San Diego County officials briefed on a plan for a net-zero carbon future
Urban planners and academicians have drawn up a plan for the region to lighten it's carbon footprint significantly by 2045.
San Diego County officials got a peek Wednesday at what a carbon-neutral future would look like — and it involves a lot of electricity.
County staff and researchers from UC San Diego and around the country have been mulling over how the region can achieve a net-zero carbon future by 2045. That is the deadline set by the state of California.
Getting there means changing all sectors of the economy that generate greenhouse gasses. That includes housing, business and transportation.
“We do need to get to a carbon-neutral economy,” said Nathan Fletcher, chair of the San Diego County Board of Supervisors.
Fletcher said the fossil fuel industry lied to the public about the impact of their products for years and now local leaders have to make tough choices.
“We also have to do that in a way that recognizes the vital contribution of workers. And recognizes the vital role that they play,” Fletcher said. “You cannot advance an environmental agenda while displacing a good middle-class job.”
And that is just one issue on the path to decarbonization.
The regional plan calls for a massive increase in the amount of renewable energy generated in the county. Most of that would come from utility-scale solar and wind projects.
And the draft blueprint takes aim at the transportation sector.
UC San Diego School of Global Policy and Strategy Associate Dean Gordon McCord says cars and trucks need to be electric, and existing plans drawn up by the San Diego Association of Governments do not account for a fast enough transition.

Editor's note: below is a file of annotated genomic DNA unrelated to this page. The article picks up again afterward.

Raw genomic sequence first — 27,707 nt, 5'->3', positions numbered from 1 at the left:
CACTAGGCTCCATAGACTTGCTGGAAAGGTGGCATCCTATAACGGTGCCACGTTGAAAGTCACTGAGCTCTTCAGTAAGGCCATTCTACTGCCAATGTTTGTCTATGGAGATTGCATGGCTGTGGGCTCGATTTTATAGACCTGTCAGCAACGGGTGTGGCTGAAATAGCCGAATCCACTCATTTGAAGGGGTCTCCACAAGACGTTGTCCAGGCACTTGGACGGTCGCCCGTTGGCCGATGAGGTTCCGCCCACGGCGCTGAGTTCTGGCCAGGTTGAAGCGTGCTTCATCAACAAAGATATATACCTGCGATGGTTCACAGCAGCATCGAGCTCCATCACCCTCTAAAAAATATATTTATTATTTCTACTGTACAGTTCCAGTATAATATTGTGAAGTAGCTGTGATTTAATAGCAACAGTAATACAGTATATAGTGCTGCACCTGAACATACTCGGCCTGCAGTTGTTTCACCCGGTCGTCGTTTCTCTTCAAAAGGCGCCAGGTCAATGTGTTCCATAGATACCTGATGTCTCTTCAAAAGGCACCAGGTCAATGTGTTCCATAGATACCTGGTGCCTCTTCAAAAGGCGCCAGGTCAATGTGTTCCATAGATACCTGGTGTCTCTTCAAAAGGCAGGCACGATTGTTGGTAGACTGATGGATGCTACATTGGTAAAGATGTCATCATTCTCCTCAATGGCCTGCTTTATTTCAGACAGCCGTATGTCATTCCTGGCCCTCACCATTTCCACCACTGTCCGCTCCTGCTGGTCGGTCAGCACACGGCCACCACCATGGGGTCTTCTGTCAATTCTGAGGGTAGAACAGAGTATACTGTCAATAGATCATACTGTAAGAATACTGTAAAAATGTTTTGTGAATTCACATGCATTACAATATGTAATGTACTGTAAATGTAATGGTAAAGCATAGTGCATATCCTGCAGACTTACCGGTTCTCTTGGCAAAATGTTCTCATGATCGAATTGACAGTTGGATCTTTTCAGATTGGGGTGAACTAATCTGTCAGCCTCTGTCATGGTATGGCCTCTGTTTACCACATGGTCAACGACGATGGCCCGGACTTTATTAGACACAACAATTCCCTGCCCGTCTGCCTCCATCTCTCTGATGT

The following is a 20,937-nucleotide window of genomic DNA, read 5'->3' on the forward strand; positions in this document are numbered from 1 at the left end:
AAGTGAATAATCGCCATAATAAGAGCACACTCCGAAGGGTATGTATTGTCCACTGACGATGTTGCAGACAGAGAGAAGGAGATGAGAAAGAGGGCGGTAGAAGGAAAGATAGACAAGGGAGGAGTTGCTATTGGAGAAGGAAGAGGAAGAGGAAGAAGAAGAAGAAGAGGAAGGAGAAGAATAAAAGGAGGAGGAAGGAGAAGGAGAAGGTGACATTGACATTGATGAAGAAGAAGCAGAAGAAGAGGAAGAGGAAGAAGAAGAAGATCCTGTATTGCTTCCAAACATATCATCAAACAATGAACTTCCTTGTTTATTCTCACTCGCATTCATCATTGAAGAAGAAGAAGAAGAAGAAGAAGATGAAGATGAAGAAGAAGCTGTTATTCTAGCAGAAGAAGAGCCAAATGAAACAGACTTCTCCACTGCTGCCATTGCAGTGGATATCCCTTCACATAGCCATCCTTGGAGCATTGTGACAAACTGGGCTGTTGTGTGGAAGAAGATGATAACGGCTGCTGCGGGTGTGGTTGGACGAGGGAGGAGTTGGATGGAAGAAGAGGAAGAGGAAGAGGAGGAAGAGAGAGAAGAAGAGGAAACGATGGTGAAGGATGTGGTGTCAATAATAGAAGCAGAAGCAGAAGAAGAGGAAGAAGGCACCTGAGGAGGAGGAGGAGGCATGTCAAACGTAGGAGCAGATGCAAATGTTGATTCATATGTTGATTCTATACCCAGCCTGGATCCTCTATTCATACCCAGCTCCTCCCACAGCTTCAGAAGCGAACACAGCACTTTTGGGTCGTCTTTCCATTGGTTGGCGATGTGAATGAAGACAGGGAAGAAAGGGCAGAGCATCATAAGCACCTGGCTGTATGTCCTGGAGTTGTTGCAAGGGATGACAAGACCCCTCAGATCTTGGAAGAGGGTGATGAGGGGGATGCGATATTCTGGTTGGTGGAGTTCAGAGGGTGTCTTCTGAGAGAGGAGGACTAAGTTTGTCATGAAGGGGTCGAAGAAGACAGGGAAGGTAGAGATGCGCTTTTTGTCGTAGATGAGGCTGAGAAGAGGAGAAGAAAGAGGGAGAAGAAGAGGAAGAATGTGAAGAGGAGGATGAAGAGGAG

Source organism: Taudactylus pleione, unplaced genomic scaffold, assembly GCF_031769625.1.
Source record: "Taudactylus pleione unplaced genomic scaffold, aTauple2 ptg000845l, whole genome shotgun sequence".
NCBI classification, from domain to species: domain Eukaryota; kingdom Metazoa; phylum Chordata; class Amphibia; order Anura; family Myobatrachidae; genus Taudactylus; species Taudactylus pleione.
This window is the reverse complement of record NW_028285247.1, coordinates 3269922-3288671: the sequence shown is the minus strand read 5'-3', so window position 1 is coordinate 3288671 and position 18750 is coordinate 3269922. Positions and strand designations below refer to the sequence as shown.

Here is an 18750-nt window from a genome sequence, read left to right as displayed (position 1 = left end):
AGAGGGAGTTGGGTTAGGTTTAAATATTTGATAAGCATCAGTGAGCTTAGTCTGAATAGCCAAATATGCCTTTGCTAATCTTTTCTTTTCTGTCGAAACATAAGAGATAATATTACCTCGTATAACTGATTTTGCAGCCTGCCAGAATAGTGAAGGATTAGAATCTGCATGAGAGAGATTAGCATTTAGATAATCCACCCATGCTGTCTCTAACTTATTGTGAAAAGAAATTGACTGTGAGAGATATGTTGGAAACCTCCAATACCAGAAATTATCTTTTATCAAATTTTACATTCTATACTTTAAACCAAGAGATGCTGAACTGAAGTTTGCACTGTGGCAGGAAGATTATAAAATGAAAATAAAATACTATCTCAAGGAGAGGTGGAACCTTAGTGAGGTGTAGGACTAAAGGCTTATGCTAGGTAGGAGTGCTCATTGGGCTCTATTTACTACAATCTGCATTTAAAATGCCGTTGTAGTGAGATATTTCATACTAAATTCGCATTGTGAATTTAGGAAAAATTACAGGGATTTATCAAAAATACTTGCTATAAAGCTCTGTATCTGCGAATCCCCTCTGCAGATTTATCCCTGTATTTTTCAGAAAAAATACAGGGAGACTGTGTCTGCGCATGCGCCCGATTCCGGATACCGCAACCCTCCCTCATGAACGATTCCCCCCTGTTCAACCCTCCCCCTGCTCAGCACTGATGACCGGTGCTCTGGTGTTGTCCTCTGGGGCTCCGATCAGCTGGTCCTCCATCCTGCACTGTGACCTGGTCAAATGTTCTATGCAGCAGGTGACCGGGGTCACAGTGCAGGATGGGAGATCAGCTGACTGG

“SANDAG’s estimates show a reduction of 26% by 2030 — 33 % by 2035, and 34% by 2050, so there will be a gap to close there," McCord said.
McCord’s calculations estimate half of the region’s vehicles need to be electric by 2030 and all by 2050.
“I don’t believe cars are the problem,” said Jim Desmond, a San Diego County supervisor representing the fifth district.
Desmond is an outspoken critic of SANDAG’s push to get drivers out of their cars and into mass transit.
“Individual vehicles are not the problem. It’s the emissions,” Desmond said. “And I think we need to move towards incentives for cleaner hydrogen, electric vehicles, whatever, for tractors, trucks all equipment.”
Desmond also reminded the panel that the region has a housing shortage and the decarbonization plan should not rule out developments in rural areas.
Environmentalists argue rural developments put carbon into the air by forcing people to drive more.
They also see the decarbonization plan as an aspirational strategy that shows a zero-carbon future is possible.
“We know that our individual local institutions aren’t doing enough to slash emissions fast enough to meet the scale and scope of the climate crisis,” said Noah Harris, a spokesman for the Climate Action Campaign. “So part of our optimism is we’re really starting to see major regional collaboration when it comes to climate solutions, and climate justice and climate strategies.”
The draft blueprint does not ignore the county’s most vulnerable residents.
The San Diego Green New Deal coalition turned out to lobby for a carbon-free future, but they want planners to remember underserved communities.
“Our communities have endured the worst of systematic racism, environmental injustice, and economic exclusion and should be at the center of every conversation and decision,” said Bertha Rodriguez of the San Diego Green New Deal coalition.
That got a warm reception from Supervisor Nora Vargas who has worked hard to make sure environmental justice is part of the county’s planning processes, something she saw in the draft plan.
“It understands the need, the connection between the environment and climate justice and our economic development potential. To me that’s really critical in the work that we’re doing,” Vargas said.
The next milestone in the decarbonization plan is a review of the economic impact of making the changes needed to hit the climate goals. That’ll happen in March.
Supervisors will likely consider a final plan by summer.